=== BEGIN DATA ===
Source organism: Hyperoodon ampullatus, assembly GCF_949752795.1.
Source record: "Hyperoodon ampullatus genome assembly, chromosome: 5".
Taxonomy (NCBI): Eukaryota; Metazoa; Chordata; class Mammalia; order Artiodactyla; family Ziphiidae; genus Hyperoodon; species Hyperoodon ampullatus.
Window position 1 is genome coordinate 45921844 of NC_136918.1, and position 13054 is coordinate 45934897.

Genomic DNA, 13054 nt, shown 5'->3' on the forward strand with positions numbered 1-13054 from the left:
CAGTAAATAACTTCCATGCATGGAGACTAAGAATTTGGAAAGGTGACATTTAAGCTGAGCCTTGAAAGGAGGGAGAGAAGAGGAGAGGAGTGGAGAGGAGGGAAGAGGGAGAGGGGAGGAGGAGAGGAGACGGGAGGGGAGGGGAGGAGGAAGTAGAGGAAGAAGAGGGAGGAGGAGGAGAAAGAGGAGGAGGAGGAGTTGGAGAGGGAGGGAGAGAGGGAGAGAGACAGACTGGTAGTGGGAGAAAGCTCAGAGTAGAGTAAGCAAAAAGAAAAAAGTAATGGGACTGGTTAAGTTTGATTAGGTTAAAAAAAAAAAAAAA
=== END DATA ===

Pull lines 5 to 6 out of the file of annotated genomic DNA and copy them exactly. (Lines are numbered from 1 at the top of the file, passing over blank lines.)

Genomic DNA, 13054 nt, shown 5'->3' on the forward strand with positions numbered 1-13054 from the left:
CAGTAAATAACTTCCATGCATGGAGACTAAGAATTTGGAAAGGTGACATTTAAGCTGAGCCTTGAAAGGAGGGAGAGAAGAGGAGAGGAGTGGAGAGGAGGGAAGAGGGAGAGGGGAGGAGGAGAGGAGACGGGAGGGGAGGGGAGGAGGAAGTAGAGGAAGAAGAGGGAGGAGGAGGAGAAAGAGGAGGAGGAGGAGTTGGAGAGGGAGGGAGAGAGGGAGAGAGACAGACTGGTAGTGGGAGAAAGCTCAGAGTAGAGTAAGCAAAAAGAAAAAAGTAATGGGACTGGTTAAGTTTGATTAGGTTAAAAAAAAAAAAAAA